Who Are US Allies in Fight Against Islamic State?

    There is little but opportunism keeping coalition together analysts warn — SDFs Arab militias are not united even among themselves, frequently squabble and don’t share Kurds' vision for post-Assad Syria

    Learning Foreign Language Helps US Soldiers Bridge Culture Gap

    Effective interaction with local populations part of everyday curriculum at Monterey, California, Defense Language Institute

    This forum has been closed.
    Comment Sorting
    Comments
         
    by: PermReader
    March 23, 2016 8:11 AM
    This Israel`s enemy -in -chief has only 8 months to act. Israel has to survive for this time.

    by: SparkleInTheDark
    March 23, 2016 1:18 AM
    With continued expansions of settlements and outposts, Israel is not seeking a peaceful solution with Palestinians. Also, this is not a war between two countries but a resistance to what has been described, by some Jewish Holocaust survivors,and well respected humanitarians around the globe as a "brutal occupation" by Israel. You cannot claim reasonable effort towards a peaceful resolution while continuing to take lands, destroy homes, kill and maim reporters, drop one ton bombs on residential neighborhoods, firebomb sleeping families, spray Palestinian crops with toxins and so much more. Statistics were cited saying a much larger number of Palestinians were killed in recent times, compared to Israeli losses. Look at the stats for summer 2014. Journalists should look carefully at both sides. Far too much is omitted when reporting on the region.
    In Response

    by: sam from: turkey
    March 23, 2016 6:15 AM
    A small land is not the main issue. Muslim terrorists torched Joseph's shrine. They are not committed of any moral and human rights and international laws. They destroy holy places of other religions. They kill innocent people just because they are not Muslims. we saw that 10 years ago, Israel gave Gaza strip to the Arabs, and Arabs had the opportunity to build an excellent place from economical aspect for themselves but the result is different so unfortunately they converted this small area to a safe place for extreme terrorist groups.

    by: Godwin from: Nigeria
    March 22, 2016 2:44 PM
    Palestinians’re hardened people needing no kid-gloves if they must attain UN-standard of statehood. An offshoot of islamism, concomitant stubbornness – an aberration the world seems at peace with, they take their stubbornness too far when as refugees in other lands they insist on living on their own conditions, not what their host countries demand. We’ve seen their examples not just that they refuse to give Israel peace or agree to live in peace with their neighbors, but that they insist on their way of life even in countries of sojourn, leading to maltreatment of women/children, rape, stabbings etc.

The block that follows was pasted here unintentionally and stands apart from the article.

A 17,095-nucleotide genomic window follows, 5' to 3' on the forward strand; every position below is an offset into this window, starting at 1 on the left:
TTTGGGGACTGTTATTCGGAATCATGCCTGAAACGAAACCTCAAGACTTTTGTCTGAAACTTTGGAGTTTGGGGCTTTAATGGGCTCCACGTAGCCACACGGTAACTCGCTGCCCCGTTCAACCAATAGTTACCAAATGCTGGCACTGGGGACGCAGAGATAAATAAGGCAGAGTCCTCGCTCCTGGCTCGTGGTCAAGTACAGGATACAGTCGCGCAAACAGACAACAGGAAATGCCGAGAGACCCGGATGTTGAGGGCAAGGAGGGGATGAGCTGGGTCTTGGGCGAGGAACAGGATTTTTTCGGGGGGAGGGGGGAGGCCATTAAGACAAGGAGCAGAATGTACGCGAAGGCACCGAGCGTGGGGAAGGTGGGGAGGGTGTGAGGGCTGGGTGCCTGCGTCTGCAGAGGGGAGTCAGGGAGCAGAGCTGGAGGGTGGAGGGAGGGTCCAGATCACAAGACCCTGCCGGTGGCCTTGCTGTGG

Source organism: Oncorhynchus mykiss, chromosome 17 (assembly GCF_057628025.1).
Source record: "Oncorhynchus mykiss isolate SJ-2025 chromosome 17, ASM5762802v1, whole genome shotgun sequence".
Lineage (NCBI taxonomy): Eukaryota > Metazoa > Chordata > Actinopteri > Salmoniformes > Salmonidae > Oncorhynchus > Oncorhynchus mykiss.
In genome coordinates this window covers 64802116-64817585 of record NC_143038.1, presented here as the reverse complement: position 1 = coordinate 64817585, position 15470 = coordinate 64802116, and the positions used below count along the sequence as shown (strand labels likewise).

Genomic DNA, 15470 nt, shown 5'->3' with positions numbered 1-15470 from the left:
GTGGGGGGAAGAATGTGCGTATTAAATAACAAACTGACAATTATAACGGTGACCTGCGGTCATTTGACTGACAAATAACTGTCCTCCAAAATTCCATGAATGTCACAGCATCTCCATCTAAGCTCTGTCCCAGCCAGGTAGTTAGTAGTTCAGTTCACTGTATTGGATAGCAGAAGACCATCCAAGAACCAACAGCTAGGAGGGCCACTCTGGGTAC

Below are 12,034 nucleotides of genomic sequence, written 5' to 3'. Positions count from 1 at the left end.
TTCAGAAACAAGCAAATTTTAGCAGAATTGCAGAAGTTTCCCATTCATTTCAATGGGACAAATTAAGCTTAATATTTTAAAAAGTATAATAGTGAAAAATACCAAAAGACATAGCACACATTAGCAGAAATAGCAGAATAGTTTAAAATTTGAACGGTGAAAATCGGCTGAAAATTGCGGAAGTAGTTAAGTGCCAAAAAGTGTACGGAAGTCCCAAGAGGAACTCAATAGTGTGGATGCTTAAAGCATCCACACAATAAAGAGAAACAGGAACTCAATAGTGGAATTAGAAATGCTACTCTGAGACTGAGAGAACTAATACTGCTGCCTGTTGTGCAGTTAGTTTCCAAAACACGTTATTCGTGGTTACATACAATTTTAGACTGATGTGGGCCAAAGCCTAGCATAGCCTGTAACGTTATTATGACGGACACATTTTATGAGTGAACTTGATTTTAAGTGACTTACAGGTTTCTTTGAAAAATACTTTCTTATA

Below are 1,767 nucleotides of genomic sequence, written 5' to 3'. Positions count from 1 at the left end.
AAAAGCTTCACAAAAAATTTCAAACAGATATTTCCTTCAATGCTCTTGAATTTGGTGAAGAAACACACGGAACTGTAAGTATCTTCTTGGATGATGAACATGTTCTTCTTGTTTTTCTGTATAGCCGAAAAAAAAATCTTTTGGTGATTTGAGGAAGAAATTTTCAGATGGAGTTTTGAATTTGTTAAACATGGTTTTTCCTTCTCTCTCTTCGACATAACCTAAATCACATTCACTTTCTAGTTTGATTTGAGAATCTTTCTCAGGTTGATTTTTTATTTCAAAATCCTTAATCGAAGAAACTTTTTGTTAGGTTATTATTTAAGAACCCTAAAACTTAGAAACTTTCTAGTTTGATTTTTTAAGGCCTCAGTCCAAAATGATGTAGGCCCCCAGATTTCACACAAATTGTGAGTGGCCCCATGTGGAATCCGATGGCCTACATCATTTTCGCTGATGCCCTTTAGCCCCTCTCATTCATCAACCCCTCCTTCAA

So if anything’s going to be achieve for the Palestinians, it must be forced on them, for they don't know what’s good for them, instead they force their host communities to reverse civilizations to the Dark/Middle Ages standard. USA shouldn’t be slack in proposing what it thinks should bring peace in the MidEast, provided Israeli’s in agreement with such initiatives. What it means is Palestinians must accept what’s ethically good ad practicable for peace to exist. When they become country of theirs, they can either resolve to shape-in or ship-out of comity of nations by their observances or otherwise of established rights

    Featured Videos

    Your JavaScript is turned off or you have an old version of Adobe's Flash Player. Get the latest Flash player.
    Vietnamese-American Youth Optimistic About Obama's Visit to Vietnami
    X
    Elizabeth Lee
    May 22, 2016 6:04 AM
    U.S. President Barack Obama's visit to Vietnam later this month comes at a time when Vietnam is seeking stronger ties with the United States. Many Vietnamese Americans, especially the younger generation, are optimistic Obama’s trip will help further reconciliation between the two former foes. Elizabeth Lee has more from the community called "Little Saigon" located south of Los Angeles.
    Video

    Video Vietnamese-American Youth Optimistic About Obama's Visit to Vietnam